Zero truth? Fantasy?  This report from USA Today tells the story of several patients who were harassed and threatened by federal agents. Excerpt:  ”In August 2002, federal agents seized six plants from [Diane] Monson’s home and destroyed them.”

This report from the San Francisco Chronicle tells the story of Bryan Epis and Ed Rosenthal.  Both men, in separate incidents, were raided, arrested, and prosecuted by federal officials.  The feds called them “drug dealers.”  When the cases came to trial, both men were eager to inform their juries about the actual circumstances surrounding their cases–but they were not allowed to convey those circumstances to jurors.  Federal prosecutors insisted that information concerning the medical aspect of marijuana was “irrelevant.”   Both men were convicted and jailed.

This report from the New York Times tells readers about the death of Peter McWilliams.  The feds said he was a “drug dealer.”  McWilliams also wanted to tell his story to a jury, but pled guilty when the judge told him he would not be allowed to inform the jury of his medical condition.  Excerpt:  “At his death, Mr. McWilliams was waiting to be sentenced in federal court after being convicted of having conspired to possess, manufacture and sell marijuana…. They pleaded guilty to the charge last year after United States District Judge George H. King ruled that they could not use California’s medical marijuana initiative, Proposition 215, as a defense, or even tell the jury of the initiative’s existence and their own medical conditions.”  The late William F. Buckley wrote about McWilliams’ case here.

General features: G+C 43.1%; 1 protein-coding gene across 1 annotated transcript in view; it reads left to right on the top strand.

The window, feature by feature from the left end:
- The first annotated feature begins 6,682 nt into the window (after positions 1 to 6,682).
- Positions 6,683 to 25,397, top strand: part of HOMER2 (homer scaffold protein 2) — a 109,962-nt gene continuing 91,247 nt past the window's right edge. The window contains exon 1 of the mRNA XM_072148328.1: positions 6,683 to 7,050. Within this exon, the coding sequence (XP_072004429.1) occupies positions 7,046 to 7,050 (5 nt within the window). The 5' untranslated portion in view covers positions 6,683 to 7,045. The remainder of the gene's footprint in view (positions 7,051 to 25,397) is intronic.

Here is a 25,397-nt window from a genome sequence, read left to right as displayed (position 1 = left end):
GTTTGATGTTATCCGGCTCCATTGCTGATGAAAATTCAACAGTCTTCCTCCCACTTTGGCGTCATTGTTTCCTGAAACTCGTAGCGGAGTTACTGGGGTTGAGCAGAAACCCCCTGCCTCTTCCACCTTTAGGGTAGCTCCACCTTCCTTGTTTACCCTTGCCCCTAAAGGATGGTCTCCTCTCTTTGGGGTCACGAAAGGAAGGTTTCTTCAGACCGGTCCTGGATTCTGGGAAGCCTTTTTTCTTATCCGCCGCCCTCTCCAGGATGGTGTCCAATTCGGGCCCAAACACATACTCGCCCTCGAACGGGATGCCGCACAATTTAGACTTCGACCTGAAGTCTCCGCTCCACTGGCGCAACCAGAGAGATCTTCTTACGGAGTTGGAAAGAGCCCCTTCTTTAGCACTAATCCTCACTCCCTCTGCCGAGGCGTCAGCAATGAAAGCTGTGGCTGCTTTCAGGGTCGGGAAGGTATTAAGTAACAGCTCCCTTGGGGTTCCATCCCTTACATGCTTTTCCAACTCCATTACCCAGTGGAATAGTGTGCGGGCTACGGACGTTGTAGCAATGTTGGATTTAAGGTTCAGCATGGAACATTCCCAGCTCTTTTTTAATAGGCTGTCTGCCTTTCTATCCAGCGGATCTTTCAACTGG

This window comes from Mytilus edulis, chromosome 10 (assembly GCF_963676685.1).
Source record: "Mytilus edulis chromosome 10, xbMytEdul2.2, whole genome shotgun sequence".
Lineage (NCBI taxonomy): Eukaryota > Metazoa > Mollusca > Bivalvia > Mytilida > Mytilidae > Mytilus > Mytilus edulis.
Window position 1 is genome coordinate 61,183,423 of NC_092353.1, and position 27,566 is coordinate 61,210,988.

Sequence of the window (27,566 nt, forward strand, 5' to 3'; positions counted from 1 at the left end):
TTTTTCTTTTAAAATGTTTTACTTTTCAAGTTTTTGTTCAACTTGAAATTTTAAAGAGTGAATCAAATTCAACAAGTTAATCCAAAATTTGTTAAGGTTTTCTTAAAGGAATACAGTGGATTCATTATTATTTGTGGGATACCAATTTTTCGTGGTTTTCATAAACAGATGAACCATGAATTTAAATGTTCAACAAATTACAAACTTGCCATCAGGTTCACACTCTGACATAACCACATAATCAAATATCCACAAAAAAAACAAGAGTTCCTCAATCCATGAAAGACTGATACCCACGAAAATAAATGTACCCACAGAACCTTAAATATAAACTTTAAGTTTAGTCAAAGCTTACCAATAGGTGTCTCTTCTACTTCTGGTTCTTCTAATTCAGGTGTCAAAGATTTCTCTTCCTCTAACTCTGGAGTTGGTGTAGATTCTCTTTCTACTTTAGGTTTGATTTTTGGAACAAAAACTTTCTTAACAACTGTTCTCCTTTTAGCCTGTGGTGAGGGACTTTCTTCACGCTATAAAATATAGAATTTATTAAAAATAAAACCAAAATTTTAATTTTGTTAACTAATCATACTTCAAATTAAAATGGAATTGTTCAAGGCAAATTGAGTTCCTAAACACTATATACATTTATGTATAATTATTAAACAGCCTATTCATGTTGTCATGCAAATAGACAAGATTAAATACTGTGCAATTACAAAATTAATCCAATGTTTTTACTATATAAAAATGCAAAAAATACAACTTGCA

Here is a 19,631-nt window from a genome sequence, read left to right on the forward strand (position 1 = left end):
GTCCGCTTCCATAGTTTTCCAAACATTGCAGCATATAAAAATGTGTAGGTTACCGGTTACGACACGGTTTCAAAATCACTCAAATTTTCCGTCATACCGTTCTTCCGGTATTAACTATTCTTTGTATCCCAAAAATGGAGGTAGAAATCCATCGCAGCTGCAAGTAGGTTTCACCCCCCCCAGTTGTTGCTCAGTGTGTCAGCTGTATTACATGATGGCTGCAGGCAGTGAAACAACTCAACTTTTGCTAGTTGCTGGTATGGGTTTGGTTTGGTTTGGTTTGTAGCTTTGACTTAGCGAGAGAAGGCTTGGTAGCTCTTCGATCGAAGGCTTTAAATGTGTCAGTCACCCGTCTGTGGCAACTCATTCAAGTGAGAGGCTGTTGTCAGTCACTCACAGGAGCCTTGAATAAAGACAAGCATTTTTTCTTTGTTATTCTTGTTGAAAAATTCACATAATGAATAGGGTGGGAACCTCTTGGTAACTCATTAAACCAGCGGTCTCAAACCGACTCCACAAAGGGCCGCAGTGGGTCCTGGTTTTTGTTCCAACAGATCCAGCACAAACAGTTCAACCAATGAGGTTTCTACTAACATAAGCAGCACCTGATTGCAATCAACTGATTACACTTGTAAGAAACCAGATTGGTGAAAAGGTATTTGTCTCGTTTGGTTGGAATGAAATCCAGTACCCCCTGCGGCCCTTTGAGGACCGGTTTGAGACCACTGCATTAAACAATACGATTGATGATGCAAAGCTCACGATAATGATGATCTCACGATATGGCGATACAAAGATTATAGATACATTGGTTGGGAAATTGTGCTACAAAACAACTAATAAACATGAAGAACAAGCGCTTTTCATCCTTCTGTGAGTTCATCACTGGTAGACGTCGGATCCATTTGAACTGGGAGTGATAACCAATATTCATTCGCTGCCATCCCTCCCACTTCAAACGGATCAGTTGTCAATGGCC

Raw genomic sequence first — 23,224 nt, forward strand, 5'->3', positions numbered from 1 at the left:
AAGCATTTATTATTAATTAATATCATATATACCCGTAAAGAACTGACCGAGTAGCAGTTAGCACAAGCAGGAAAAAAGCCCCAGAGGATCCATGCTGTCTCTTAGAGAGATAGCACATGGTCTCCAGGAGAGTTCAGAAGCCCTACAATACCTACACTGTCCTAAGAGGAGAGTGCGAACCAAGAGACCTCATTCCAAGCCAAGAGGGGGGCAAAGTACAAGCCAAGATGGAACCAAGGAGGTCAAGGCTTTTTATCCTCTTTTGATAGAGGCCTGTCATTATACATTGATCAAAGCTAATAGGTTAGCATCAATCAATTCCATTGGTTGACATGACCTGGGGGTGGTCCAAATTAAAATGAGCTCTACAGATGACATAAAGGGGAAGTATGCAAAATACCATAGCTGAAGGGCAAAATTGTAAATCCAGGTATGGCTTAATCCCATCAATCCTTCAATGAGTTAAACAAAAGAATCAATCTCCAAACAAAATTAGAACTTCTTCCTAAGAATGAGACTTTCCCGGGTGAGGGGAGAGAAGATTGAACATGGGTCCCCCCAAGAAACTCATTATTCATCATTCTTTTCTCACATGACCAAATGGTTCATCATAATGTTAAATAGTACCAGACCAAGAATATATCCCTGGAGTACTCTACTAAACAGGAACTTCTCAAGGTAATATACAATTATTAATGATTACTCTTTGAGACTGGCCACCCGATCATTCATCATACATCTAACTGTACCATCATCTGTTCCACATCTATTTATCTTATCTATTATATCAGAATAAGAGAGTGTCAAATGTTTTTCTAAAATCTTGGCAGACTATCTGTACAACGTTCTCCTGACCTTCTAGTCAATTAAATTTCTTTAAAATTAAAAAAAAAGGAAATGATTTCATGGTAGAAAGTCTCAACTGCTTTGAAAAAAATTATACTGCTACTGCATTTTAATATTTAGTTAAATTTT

Imagine what Diane Monson, Bryan Epis, Ed Rosenthal, and Peter McWilliams (and others) would have thought had they seen a former top official claim that federal officials never threatened patients or caregivers?!

Doubletalk: Example Two:

Tim Lynch: “After California changed its laws to allow the medical use of marijuana, [General Barry McCaffrey] was the Drug Czar at the time and he came in taking a very hard line. The Clinton administration’s position was that they were going to threaten doctors simply for discussing the pros and cons of using marijuana with their patients. That policy was fought over in the courts and [the Clinton/McCaffrey] policy was later declared illegal and unconstitutional for violating the free speech of doctors and for interfering with the doctor-patient relationship. This was the ruling by the Ninth Circuit Court of Appeals in a case called Conant – “C-O-N-A-N-T.”